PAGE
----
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Forums - Nintendo Discussion - Upgradable Switch?

Nintendo would almost never do such a thing. The line between gaming platforms and PC are already more blurred than ever. But Nintendo is the one out of the big three that is most different to PC gaming. If anyone ever takes this approach, it would probably be Microsoft.



Lifetime Sales Predictions 

PS4: 130 mil (was 100 million) Xbox One: 55 mil (was 50 mil) Switch: 110 million (was 73, then 96 million)

3DS: 75.5 mil (was 73, then 77 million)

"Let go your earthly tether, enter the void, empty and become wind." - Guru Laghima

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I already have a PC. I'll pass on the idea of another one :P



Switch Friend Code : 3905-6122-2909 

Doctor_MG said:

The issue with this idea is that you have to make something the baseline, otherwise you cannot guarantee that anyone with any specific model can play any specific game. There were already issues with the New 3DS and the potential split in the market, which is why only a handful of physical games were actually exclusive to the New 3DS (Xenoblade, The Binding of Isaac, Minecraft, etc). Even when the N64 came out with it's expansion pack the vast majority of games did not require the pack (only DK64, Majoras Mask, and Perfect Dark). 

The second issue actually stems from the first issue. Since games would be made with a specific baseline to prevent a split in the market any hardware improvements that are provided wouldn't be as tangible. Of course increased RAM, CPU, GPU would help resolution, framerate, texture filtering...but games themselves would be limited to what the baseline could produce. Then you have the potential issue I'll call "The Outer Worlds" issue. That is, there might be a game like The Outer Worlds that is just complete dog sh*t on the baseline hardware. Maybe you think that is okay, but the people that are purchasing a Switch aren't quite as tech savvy as someone that might be building a PC. Seeing the quality of a game, calling to find out whats wrong with it only to find out that on top of the $300 console you just purchased it's recommended that you purchase a $50-100 upgrade or two for the game to actually run well. That's bound to give the average consumer a sour taste.

Yes exactly as doctor_mg says. While the idea of an upgradeable system at first seems cool, these two points make it a terrible idea. You'd basically just end up with future games that just run at higher resolutions and higher frame rates and load quicker but have the same graphics and content. You wouldn't actually get games where better tech allows for expanded game ideas or content, because all games would still need to play on the original weakest group of components. Otherwise you split the base which would be a nightmare. Nobody wants a video game system where you have to figure out if your version has the correct specs like in PC gaming.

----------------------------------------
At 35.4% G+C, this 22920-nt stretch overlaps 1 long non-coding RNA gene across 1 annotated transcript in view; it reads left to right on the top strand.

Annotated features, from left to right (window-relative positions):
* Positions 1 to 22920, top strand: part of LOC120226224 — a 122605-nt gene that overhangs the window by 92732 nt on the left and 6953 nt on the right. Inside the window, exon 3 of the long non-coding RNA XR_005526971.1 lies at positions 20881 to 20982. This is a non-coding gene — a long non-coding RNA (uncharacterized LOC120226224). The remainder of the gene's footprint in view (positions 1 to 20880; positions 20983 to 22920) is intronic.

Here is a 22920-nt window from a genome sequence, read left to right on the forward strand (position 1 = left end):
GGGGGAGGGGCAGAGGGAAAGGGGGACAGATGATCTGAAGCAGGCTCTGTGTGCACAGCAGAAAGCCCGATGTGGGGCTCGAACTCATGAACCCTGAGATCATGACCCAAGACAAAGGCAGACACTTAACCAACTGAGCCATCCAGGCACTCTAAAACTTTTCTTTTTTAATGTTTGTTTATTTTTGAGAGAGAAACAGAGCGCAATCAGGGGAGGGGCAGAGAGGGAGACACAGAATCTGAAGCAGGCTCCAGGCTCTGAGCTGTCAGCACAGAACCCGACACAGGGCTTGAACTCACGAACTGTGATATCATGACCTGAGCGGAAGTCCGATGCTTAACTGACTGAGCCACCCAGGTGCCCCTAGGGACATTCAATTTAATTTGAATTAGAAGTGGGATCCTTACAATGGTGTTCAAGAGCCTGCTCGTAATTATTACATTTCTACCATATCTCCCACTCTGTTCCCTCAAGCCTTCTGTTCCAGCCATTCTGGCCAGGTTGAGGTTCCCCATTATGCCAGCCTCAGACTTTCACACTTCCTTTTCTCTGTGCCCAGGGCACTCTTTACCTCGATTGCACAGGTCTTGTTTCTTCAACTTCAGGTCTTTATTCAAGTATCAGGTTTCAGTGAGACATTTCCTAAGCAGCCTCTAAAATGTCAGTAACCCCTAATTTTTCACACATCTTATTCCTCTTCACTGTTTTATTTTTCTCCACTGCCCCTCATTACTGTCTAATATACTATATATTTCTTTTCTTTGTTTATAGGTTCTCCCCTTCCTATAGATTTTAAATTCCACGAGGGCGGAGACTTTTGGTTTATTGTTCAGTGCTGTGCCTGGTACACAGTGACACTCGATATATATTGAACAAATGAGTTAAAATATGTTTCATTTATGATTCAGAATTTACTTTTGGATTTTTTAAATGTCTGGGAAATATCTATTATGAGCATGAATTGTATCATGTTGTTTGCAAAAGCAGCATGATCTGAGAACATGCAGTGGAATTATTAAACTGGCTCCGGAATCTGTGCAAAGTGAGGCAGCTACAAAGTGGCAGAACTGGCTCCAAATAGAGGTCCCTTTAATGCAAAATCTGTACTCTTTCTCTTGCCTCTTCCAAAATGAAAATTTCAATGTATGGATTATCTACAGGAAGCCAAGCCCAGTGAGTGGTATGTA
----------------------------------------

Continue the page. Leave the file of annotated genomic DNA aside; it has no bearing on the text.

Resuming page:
Keep em coming people! I need to make some popcorn.



I think software developers won't thank you. The more combinations of hardware, the more combinations that have to be tested, optimized and bug fixed.

Given that the software would have to work on the lowest end hardware anyway, everything else you might upgrade would be "extra work". And that's before the fact that the people who do upgrade are likely to be enthusiasts who would have bought a Switch anyway, so there is no obvious additional sales for that work (no matter how trivial it might be).

...unless by upgrades you mean different themed Joycons, Amibos, and pro controllers, in which case you're totally on the money for what developers want to sell you...



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Consumers don't have enough knowledge to make those upgrades



I'd love that but it doesn't sound like a Nintendo solution.



You got a $300 Switch 2 from five years ago? I've got a $600 Switch I've updated over the years, piece by piece, that can still play brand new games coming out. Take that!



I always liked the N64 concept of the Expansion Pack and the other Packs that could enhance the experience. I had the idea of an upgradable dock that could have a port for this kind of components and could give more power to the console when docked for let's say, $60.



Dulfite said:
You got a $300 Switch 2 from five years ago? I've got a $600 Switch I've updated over the years, piece by piece, that can still play brand new games coming out. Take that!

Upgrades aren't infinite there is always a point where the tech needs new underpinnings, it's why the next gen consoles aren't upgraded PS4's and Xbox one's rebadged as PS5 and Series X . just like others have pointed out it just adds a layer of complexity and erodes the strength of having an homogeneous system.

Last edited by mjk45 - on 27 August 2020